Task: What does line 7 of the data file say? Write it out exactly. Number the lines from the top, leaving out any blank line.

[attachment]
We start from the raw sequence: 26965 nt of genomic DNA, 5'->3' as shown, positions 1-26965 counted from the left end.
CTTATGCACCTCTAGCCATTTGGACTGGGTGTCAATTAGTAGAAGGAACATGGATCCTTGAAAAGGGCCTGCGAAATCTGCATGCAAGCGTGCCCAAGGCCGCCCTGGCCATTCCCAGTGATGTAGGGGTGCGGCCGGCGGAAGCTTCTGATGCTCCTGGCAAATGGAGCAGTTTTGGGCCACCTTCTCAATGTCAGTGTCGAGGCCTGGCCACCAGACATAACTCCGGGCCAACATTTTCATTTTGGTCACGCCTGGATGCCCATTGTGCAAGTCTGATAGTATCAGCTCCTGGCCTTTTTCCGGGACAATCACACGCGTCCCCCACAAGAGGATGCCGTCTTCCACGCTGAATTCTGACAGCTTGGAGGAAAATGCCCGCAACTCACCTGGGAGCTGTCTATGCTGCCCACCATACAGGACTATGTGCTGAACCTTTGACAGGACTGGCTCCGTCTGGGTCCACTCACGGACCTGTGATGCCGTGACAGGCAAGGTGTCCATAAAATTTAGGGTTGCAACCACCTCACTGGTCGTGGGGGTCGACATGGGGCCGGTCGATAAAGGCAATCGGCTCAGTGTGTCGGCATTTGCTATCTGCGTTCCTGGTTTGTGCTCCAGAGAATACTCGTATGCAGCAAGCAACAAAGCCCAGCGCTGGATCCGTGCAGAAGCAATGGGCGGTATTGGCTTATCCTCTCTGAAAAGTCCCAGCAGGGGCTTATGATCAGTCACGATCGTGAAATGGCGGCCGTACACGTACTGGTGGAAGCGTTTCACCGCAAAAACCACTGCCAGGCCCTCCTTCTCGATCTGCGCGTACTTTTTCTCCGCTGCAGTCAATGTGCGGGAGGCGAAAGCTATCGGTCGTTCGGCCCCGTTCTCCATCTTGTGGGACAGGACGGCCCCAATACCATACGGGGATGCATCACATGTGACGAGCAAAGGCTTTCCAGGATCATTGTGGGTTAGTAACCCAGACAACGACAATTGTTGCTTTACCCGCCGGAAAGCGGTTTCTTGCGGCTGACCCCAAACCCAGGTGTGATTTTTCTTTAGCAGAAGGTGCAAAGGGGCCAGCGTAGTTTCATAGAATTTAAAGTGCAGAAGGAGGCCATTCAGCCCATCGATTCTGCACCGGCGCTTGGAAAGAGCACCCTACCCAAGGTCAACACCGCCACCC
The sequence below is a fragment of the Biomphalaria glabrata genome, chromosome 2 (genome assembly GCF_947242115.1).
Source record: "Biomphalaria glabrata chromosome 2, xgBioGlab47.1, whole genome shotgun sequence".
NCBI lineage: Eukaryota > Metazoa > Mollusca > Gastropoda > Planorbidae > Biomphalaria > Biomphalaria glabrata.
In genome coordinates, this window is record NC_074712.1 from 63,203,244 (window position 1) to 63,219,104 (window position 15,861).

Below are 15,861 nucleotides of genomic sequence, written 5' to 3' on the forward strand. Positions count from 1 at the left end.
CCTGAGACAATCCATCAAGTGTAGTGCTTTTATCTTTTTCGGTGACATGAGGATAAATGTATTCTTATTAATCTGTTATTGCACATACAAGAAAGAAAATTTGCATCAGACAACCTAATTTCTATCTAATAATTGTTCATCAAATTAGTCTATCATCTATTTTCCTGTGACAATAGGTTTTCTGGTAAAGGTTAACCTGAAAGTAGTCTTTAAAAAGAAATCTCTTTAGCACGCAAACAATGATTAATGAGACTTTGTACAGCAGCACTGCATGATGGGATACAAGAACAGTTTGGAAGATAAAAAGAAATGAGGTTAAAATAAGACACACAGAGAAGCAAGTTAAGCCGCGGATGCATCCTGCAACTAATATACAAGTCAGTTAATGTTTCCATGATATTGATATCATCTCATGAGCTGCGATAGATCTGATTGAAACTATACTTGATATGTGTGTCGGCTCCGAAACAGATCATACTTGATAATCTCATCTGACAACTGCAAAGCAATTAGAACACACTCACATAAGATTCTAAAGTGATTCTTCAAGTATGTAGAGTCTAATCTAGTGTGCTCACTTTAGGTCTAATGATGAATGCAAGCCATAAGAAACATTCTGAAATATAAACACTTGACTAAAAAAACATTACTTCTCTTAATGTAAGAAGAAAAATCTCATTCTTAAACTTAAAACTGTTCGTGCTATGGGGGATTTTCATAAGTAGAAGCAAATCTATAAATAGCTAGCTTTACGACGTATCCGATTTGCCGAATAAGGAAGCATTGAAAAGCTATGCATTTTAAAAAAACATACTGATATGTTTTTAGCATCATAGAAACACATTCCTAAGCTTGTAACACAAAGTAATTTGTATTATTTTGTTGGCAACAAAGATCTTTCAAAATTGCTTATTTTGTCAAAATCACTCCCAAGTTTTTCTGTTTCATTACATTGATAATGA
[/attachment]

Below are 15,861 nucleotides of genomic sequence, written 5' to 3' on the forward strand. Positions count from 1 at the left end.